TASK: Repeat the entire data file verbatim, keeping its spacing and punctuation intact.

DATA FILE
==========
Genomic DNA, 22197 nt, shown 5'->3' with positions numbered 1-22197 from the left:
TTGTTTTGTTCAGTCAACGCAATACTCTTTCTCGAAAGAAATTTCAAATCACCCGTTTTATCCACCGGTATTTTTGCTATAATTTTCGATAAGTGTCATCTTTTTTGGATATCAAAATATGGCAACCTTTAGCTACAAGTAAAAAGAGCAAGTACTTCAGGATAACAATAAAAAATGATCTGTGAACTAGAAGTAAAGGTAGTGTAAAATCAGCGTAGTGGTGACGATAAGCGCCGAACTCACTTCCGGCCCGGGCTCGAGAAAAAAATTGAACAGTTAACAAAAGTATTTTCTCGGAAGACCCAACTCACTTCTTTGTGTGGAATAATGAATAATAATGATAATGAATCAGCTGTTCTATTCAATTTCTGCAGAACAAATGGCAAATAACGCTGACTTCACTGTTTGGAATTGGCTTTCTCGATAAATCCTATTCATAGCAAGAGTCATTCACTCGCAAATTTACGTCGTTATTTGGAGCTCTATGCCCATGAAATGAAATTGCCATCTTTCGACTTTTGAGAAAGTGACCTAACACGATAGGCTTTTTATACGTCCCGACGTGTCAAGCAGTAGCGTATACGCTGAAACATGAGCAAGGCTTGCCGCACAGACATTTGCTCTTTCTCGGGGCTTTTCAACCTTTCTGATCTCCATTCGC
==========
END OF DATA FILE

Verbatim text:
Genomic DNA, 22197 nt, shown 5'->3' with positions numbered 1-22197 from the left:
TTGTTTTGTTCAGTCAACGCAATACTCTTTCTCGAAAGAAATTTCAAATCACCCGTTTTATCCACCGGTATTTTTGCTATAATTTTCGATAAGTGTCATCTTTTTTGGATATCAAAATATGGCAACCTTTAGCTACAAGTAAAAAGAGCAAGTACTTCAGGATAACAATAAAAAATGATCTGTGAACTAGAAGTAAAGGTAGTGTAAAATCAGCGTAGTGGTGACGATAAGCGCCGAACTCACTTCCGGCCCGGGCTCGAGAAAAAAATTGAACAGTTAACAAAAGTATTTTCTCGGAAGACCCAACTCACTTCTTTGTGTGGAATAATGAATAATAATGATAATGAATCAGCTGTTCTATTCAATTTCTGCAGAACAAATGGCAAATAACGCTGACTTCACTGTTTGGAATTGGCTTTCTCGATAAATCCTATTCATAGCAAGAGTCATTCACTCGCAAATTTACGTCGTTATTTGGAGCTCTATGCCCATGAAATGAAATTGCCATCTTTCGACTTTTGAGAAAGTGACCTAACACGATAGGCTTTTTATACGTCCCGACGTGTCAAGCAGTAGCGTATACGCTGAAACATGAGCAAGGCTTGCCGCACAGACATTTGCTCTTTCTCGGGGCTTTTCAACCTTTCTGATCTCCATTCGC